Saturday, June 02, 2001

So many great scenes in Dr Strangelove (1964) to choose from, but here's one:

Peter Sellers as President of the USA, phoning Soviet premier Kissof to break the bad news.

Jonah Goldberg sums up three and a half decades of Star Trek, illustrating why collecting seven seasons of Voyager is not a top priority of mine right now, (got to finish TOS 1-3 and TNG 5-7 first - and B5, SG-1, and .. oh never mind):

Where we started with a ship and crew dedicated to confidently conquering the unknown and imposing our own sense of justice on the galaxy when necessary, we now have a ship suffering from a constant lack of confidence, desperately trying to get home to mommy. The first Trek crew would have sold their souls to be in a whole new quadrant of the galaxy no one had ever seen. The last line of the first Trek movie, Star Trek: The Motion Picture, concludes (mercifully) with a helmsman asking Kirk for a new heading. He answers, "Out there�thataway." This is not a man in a hurry to sleep in his own bed.

Friday, June 01, 2001

From NTK: A very poorly password-protected list of e-mail addresses for sale to spammers. 33 million of them, apparently.

Downloading right now. Time to find out how many of mine they've got in there.

Also time to stop revealing one of my current ones in clear text on every page of this website. I just learned a very simple trick to fool webcrawlers: Turn it into an image. So here it is, my new e-mail address, (which does support PGP btw):

Steve Gibson, hacker and humanitarian, investigates a DOS-attack on his webserver, learns IRC, and gets mixed up with a 13 year old script-kiddie. Hilarious, tragic, and educational.

Thursday, May 31, 2001

The norwegian Conservative Party have been growing steadily for months, and in one poll they're even ahead of Labor. Along with the Progress Party, (who went from 16% to 34% last year, then lost it after some brutal infighting), they have lower taxes as a main issue. Looks like they've struck a nerve in our high-taxed country, and are putting the social democrats on the defensive, with barely three months left to the election.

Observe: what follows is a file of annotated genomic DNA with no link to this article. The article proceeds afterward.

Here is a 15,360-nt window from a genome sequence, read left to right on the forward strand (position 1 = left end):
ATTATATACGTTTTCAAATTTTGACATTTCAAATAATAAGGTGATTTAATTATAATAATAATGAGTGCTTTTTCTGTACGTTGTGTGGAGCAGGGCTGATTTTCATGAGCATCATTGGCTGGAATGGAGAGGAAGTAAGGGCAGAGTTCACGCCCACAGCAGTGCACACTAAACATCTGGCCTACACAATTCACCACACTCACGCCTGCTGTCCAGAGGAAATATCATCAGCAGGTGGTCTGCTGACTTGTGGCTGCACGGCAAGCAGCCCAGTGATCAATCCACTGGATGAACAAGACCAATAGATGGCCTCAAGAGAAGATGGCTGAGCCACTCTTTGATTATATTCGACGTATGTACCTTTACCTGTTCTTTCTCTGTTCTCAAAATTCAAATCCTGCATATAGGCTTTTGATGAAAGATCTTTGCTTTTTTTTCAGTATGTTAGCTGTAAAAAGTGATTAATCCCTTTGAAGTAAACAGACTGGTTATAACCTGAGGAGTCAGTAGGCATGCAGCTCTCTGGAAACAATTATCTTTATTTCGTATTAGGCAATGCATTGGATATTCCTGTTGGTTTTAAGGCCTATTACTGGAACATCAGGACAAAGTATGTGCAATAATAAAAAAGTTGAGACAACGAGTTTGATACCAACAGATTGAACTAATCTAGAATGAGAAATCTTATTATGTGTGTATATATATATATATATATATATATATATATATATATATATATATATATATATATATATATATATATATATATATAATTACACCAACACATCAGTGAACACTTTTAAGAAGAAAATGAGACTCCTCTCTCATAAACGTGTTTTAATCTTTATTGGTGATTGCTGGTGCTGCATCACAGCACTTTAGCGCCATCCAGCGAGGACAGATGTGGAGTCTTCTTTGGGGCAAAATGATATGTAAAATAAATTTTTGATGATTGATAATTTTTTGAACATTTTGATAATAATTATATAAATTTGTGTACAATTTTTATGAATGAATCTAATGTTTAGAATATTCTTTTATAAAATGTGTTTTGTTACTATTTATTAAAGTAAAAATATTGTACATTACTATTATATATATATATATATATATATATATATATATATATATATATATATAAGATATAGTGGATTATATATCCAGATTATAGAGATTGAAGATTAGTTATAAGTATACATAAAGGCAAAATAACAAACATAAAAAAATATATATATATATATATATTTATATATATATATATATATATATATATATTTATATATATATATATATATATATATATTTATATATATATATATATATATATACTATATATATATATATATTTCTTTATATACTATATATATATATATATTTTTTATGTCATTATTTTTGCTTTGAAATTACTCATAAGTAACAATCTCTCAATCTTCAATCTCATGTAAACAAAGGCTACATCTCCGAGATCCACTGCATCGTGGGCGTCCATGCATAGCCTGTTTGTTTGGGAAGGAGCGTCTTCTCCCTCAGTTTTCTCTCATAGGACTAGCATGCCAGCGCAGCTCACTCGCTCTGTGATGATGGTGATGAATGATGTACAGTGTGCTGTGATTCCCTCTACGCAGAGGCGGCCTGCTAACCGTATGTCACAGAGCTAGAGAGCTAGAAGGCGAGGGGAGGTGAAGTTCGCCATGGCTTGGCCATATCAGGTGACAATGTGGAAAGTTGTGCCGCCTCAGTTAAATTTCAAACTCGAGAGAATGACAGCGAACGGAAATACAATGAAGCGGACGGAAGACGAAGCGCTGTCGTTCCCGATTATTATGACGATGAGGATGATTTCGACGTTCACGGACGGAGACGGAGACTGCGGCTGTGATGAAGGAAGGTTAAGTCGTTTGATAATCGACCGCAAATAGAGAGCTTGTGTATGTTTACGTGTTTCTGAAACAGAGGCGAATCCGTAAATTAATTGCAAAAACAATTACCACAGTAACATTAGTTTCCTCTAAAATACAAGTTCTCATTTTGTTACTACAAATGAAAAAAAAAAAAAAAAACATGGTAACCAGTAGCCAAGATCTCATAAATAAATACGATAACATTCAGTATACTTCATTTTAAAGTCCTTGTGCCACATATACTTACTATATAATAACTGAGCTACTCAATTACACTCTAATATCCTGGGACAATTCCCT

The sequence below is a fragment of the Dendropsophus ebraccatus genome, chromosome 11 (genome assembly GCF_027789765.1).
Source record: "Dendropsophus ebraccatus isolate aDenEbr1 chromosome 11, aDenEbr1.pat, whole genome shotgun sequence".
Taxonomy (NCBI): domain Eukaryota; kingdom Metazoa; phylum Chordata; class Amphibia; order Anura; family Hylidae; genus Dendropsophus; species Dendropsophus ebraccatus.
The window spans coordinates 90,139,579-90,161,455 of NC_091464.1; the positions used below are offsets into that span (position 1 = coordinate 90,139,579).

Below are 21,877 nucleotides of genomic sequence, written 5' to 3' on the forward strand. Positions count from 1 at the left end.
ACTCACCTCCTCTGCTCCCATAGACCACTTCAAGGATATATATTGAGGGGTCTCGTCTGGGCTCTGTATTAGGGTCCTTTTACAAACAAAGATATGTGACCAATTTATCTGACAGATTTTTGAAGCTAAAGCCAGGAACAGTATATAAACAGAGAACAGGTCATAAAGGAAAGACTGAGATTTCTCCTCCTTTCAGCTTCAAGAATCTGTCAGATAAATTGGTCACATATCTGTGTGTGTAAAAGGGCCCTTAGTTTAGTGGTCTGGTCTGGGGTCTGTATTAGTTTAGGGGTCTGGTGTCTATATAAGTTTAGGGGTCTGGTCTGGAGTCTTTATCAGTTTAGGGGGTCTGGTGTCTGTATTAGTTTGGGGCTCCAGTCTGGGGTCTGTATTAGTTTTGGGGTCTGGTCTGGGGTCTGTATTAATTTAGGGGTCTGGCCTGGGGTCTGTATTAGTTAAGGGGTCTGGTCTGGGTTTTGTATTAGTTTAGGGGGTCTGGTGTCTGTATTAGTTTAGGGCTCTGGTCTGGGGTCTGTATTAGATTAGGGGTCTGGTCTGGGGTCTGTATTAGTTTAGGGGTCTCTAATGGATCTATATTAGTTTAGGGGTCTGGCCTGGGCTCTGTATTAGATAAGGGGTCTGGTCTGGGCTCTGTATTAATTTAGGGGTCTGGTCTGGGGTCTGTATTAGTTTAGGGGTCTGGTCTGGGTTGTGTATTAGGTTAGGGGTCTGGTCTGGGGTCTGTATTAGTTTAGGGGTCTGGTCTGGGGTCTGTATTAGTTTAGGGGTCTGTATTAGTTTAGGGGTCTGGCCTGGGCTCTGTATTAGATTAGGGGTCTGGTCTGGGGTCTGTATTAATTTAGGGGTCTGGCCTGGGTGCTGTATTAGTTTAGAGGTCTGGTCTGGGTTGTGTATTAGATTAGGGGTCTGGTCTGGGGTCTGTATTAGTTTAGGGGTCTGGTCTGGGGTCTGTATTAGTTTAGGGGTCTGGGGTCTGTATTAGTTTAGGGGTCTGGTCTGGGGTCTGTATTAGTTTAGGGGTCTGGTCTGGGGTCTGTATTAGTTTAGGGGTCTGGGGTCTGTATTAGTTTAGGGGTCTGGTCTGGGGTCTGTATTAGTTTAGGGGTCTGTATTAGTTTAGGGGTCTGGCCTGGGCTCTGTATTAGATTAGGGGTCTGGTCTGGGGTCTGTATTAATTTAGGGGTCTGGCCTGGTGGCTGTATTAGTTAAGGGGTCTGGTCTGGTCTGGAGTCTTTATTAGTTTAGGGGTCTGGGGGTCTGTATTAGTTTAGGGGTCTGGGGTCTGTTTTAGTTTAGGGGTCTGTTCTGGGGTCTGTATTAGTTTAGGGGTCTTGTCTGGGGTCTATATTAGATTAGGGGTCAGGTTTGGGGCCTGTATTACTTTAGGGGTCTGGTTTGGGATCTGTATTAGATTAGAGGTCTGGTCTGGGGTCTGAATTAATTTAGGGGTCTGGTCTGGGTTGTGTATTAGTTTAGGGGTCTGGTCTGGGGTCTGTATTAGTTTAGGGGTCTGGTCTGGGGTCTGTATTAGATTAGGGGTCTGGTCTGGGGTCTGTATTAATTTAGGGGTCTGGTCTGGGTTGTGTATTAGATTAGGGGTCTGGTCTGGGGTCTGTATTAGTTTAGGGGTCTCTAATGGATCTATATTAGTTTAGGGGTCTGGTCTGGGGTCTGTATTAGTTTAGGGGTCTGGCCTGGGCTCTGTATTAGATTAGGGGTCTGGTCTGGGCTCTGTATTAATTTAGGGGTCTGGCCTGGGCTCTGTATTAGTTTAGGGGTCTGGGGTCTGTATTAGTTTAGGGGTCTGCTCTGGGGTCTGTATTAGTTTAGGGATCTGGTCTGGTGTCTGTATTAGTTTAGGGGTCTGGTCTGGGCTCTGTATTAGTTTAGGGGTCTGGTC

So here's my view on taxes and government spending. It's not based on extensive economical analysis of the norwegian economy, nor on heavy political reading, or party indoctrination, all of which I leave to professionals. It's based on a very simple thought experiment:

Imagine there were no taxes, and every government agency was financed by knocking on peoples doors and begging for money. Which of the following welfare services would I personally, out of my own wallet, make an effort to keep alive?

  • Police, fire and defense? Certainly.
  • Health services? Of course.
  • Home and health care for the old and disabled? Yes.
  • Schools? Propably, but not necessarily a public one. I remember some pretty incompetent, evil or just criminally stupid teachers from my days in public schools, and if I don't get a say in keeping people like that away from kids, they don't get to waste my money.
  • Social security and charity? I suppose so, can't let people starve to death, but they'd better make a serious effort to get back into work, for their own sake, and for mine. I don't see how this is insensitive. It's very cruel to feed other peoples addictions, and while anyone I know can ask me for money any time if they really need it, I wouldn't allow anyone I care about to get dependant on alms, not even (or especially not) my own brother or sisters.
  • Helping poor countries? See social security part.
  • Religion? No way. It's your God, you feed him.
  • Science? Absolutely, there's still a lot I want humanity to discover. I'd focus on the clearly beneficial hard sciences, though.
  • Paying people to live in rural areas, so we can pretend we're still a country of farmers and fishermen? No.
  • Putting drug dealers in prison, harassing users and addicts, and mounting expensive anti-nicotine/alcohol/narcotics propaganda campaigns? Certainly not. (Addicts themselves asking for help to quit, though, that's different. See social security part.)